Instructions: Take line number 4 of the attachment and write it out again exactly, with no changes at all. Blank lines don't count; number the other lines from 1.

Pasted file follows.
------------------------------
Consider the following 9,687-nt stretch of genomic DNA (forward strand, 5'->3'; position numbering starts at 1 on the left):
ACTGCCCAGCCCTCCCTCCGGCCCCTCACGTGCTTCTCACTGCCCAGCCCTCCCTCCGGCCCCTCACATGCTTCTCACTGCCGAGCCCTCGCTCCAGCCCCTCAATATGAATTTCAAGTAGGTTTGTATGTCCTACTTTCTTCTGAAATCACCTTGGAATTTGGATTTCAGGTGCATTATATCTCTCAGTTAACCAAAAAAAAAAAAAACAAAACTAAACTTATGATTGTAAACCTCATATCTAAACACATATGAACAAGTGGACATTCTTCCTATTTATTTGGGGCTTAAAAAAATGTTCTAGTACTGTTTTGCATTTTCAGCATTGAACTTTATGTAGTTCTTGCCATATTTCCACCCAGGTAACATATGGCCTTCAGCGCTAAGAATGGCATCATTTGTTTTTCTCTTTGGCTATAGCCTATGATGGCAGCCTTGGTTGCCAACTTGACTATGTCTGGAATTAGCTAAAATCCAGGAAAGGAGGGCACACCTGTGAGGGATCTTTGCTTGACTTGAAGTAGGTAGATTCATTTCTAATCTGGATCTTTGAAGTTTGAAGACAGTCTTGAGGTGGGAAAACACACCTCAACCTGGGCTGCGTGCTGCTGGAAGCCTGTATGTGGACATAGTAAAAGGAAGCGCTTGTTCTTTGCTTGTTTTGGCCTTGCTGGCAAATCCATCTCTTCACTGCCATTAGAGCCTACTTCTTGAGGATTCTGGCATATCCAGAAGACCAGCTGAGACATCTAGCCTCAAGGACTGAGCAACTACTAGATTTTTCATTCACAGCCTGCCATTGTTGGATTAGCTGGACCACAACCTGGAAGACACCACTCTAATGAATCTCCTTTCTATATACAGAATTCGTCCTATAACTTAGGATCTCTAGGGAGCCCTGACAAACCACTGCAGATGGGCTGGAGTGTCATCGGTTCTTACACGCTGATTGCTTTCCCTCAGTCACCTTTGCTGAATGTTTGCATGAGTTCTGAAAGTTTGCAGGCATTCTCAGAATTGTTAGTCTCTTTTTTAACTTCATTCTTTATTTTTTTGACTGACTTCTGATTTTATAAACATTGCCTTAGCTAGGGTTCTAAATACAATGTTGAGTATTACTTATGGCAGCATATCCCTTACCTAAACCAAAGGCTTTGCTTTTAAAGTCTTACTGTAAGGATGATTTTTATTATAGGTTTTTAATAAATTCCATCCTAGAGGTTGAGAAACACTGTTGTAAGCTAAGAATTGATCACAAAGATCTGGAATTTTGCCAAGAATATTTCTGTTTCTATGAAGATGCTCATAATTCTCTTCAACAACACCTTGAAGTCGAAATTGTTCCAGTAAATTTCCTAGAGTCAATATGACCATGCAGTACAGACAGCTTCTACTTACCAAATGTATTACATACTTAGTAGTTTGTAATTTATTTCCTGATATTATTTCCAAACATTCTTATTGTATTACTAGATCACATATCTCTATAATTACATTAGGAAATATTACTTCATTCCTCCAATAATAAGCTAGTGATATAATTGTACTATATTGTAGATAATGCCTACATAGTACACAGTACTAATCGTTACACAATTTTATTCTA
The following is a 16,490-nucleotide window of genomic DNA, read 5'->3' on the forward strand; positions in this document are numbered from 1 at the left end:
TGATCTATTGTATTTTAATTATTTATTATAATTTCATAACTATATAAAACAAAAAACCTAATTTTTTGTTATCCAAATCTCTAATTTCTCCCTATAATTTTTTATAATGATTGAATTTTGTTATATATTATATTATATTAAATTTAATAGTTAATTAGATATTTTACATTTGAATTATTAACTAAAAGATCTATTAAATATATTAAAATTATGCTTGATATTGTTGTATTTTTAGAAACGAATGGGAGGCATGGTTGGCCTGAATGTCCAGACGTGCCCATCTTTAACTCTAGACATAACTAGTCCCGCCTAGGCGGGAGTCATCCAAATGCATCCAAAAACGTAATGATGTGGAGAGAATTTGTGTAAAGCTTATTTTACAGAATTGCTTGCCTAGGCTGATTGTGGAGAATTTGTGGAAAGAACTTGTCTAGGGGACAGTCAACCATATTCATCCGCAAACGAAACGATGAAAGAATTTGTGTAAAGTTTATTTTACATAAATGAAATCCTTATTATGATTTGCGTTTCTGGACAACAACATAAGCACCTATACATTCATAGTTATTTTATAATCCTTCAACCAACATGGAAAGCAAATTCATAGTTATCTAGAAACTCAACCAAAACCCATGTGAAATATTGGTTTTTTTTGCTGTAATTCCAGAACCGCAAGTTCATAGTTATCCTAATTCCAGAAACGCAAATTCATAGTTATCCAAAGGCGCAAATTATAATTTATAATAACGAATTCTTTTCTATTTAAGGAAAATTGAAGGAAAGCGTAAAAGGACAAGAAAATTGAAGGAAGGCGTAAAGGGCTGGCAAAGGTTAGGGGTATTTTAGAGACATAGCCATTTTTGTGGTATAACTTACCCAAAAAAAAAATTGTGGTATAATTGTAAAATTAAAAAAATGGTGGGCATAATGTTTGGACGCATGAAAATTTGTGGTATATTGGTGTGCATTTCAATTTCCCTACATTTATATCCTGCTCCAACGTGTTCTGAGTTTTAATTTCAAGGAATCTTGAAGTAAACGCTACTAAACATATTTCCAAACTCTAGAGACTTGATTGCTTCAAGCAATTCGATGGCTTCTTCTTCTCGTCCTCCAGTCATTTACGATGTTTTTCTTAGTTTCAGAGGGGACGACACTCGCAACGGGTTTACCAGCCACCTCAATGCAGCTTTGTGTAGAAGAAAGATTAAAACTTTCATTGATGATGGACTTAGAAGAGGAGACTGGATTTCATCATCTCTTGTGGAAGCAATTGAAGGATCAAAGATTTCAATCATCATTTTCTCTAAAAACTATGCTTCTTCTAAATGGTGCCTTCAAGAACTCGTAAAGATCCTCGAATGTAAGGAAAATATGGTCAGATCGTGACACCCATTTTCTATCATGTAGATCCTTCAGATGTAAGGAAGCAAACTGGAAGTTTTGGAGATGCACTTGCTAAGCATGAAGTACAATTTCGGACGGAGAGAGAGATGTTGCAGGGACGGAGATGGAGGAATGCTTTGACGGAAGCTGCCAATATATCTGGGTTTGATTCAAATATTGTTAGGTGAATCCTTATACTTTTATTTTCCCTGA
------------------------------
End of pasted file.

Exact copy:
TGATCTATTGTATTTTAATTATTTATTATAATTTCATAACTATATAAAACAAAAAACCTAATTTTTTGTTATCCAAATCTCTAATTTCTCCCTATAATTTTTTATAATGATTGAATTTTGTTATATATTATATTATATTAAATTTAATAGTTAATTAGATATTTTACATTTGAATTATTAACTAAAAGATCTATTAAATATATTAAAATTATGCTTGATATTGTTGTATTTTTAGAAACGAATGGGAGGCATGGTTGGCCTGAATGTCCAGACGTGCCCATCTTTAACTCTAGACATAACTAGTCCCGCCTAGGCGGGAGTCATCCAAATGCATCCAAAAACGTAATGATGTGGAGAGAATTTGTGTAAAGCTTATTTTACAGAATTGCTTGCCTAGGCTGATTGTGGAGAATTTGTGGAAAGAACTTGTCTAGGGGACAGTCAACCATATTCATCCGCAAACGAAACGATGAAAGAATTTGTGTAAAGTTTATTTTACATAAATGAAATCCTTATTATGATTTGCGTTTCTGGACAACAACATAAGCACCTATACATTCATAGTTATTTTATAATCCTTCAACCAACATGGAAAGCAAATTCATAGTTATCTAGAAACTCAACCAAAACCCATGTGAAATATTGGTTTTTTTTGCTGTAATTCCAGAACCGCAAGTTCATAGTTATCCTAATTCCAGAAACGCAAATTCATAGTTATCCAAAGGCGCAAATTATAATTTATAATAACGAATTCTTTTCTATTTAAGGAAAATTGAAGGAAAGCGTAAAAGGACAAGAAAATTGAAGGAAGGCGTAAAGGGCTGGCAAAGGTTAGGGGTATTTTAGAGACATAGCCATTTTTGTGGTATAACTTACCCAAAAAAAAAATTGTGGTATAATTGTAAAATTAAAAAAATGGTGGGCATAATGTTTGGACGCATGAAAATTTGTGGTATATTGGTGTGCATTTCAATTTCCCTACATTTATATCCTGCTCCAACGTGTTCTGAGTTTTAATTTCAAGGAATCTTGAAGTAAACGCTACTAAACATATTTCCAAACTCTAGAGACTTGATTGCTTCAAGCAATTCGATGGCTTCTTCTTCTCGTCCTCCAGTCATTTACGATGTTTTTCTTAGTTTCAGAGGGGACGACACTCGCAACGGGTTTACCAGCCACCTCAATGCAGCTTTGTGTAGAAGAAAGATTAAAACTTTCATTGATGATGGACTTAGAAGAGGAGACTGGATTTCATCATCTCTTGTGGAAGCAATTGAAGGATCAAAGATTTCAATCATCATTTTCTCTAAAAACTATGCTTCTTCTAAATGGTGCCTTCAAGAACTCGTAAAGATCCTCGAATGTAAGGAAAATATGGTCAGATCGTGACACCCATTTTCTATCATGTAGATCCTTCAGATGTAAGGAAGCAAACTGGAAGTTTTGGAGATGCACTTGCTAAGCATGAAGTACAATTTCGGACGGAGAGAGAGATGTTGCAGGGACGGAGATGGAGGAATGCTTTGACGGAAGCTGCCAATATATCTGGGTTTGATTCAAATATTGTTAGGTGAATCCTTATACTTTTATTTTCCCTGA